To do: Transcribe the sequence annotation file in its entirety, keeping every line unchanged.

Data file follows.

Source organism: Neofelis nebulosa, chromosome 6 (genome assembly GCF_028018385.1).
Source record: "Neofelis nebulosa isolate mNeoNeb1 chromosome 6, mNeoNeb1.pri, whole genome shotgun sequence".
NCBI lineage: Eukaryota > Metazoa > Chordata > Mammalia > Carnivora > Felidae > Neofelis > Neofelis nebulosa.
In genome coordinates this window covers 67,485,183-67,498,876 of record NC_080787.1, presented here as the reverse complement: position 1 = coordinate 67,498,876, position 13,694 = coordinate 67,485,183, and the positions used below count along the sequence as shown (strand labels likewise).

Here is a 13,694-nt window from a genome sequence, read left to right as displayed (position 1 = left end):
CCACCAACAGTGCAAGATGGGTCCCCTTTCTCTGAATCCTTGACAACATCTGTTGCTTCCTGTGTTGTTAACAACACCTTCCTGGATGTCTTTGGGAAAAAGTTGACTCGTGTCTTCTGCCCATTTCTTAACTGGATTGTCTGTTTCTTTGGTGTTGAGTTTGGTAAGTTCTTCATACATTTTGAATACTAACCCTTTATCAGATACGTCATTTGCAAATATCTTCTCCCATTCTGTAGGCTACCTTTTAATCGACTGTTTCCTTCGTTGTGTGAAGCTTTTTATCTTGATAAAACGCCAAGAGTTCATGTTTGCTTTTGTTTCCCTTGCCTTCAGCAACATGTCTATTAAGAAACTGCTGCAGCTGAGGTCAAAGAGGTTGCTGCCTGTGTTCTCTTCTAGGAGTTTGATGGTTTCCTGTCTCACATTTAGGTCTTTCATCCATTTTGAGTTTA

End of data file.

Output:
Source organism: Neofelis nebulosa, chromosome 6 (genome assembly GCF_028018385.1).
Source record: "Neofelis nebulosa isolate mNeoNeb1 chromosome 6, mNeoNeb1.pri, whole genome shotgun sequence".
NCBI lineage: Eukaryota > Metazoa > Chordata > Mammalia > Carnivora > Felidae > Neofelis > Neofelis nebulosa.
In genome coordinates this window covers 67,485,183-67,498,876 of record NC_080787.1, presented here as the reverse complement: position 1 = coordinate 67,498,876, position 13,694 = coordinate 67,485,183, and the positions used below count along the sequence as shown (strand labels likewise).

Here is a 13,694-nt window from a genome sequence, read left to right as displayed (position 1 = left end):
CCACCAACAGTGCAAGATGGGTCCCCTTTCTCTGAATCCTTGACAACATCTGTTGCTTCCTGTGTTGTTAACAACACCTTCCTGGATGTCTTTGGGAAAAAGTTGACTCGTGTCTTCTGCCCATTTCTTAACTGGATTGTCTGTTTCTTTGGTGTTGAGTTTGGTAAGTTCTTCATACATTTTGAATACTAACCCTTTATCAGATACGTCATTTGCAAATATCTTCTCCCATTCTGTAGGCTACCTTTTAATCGACTGTTTCCTTCGTTGTGTGAAGCTTTTTATCTTGATAAAACGCCAAGAGTTCATGTTTGCTTTTGTTTCCCTTGCCTTCAGCAACATGTCTATTAAGAAACTGCTGCAGCTGAGGTCAAAGAGGTTGCTGCCTGTGTTCTCTTCTAGGAGTTTGATGGTTTCCTGTCTCACATTTAGGTCTTTCATCCATTTTGAGTTTA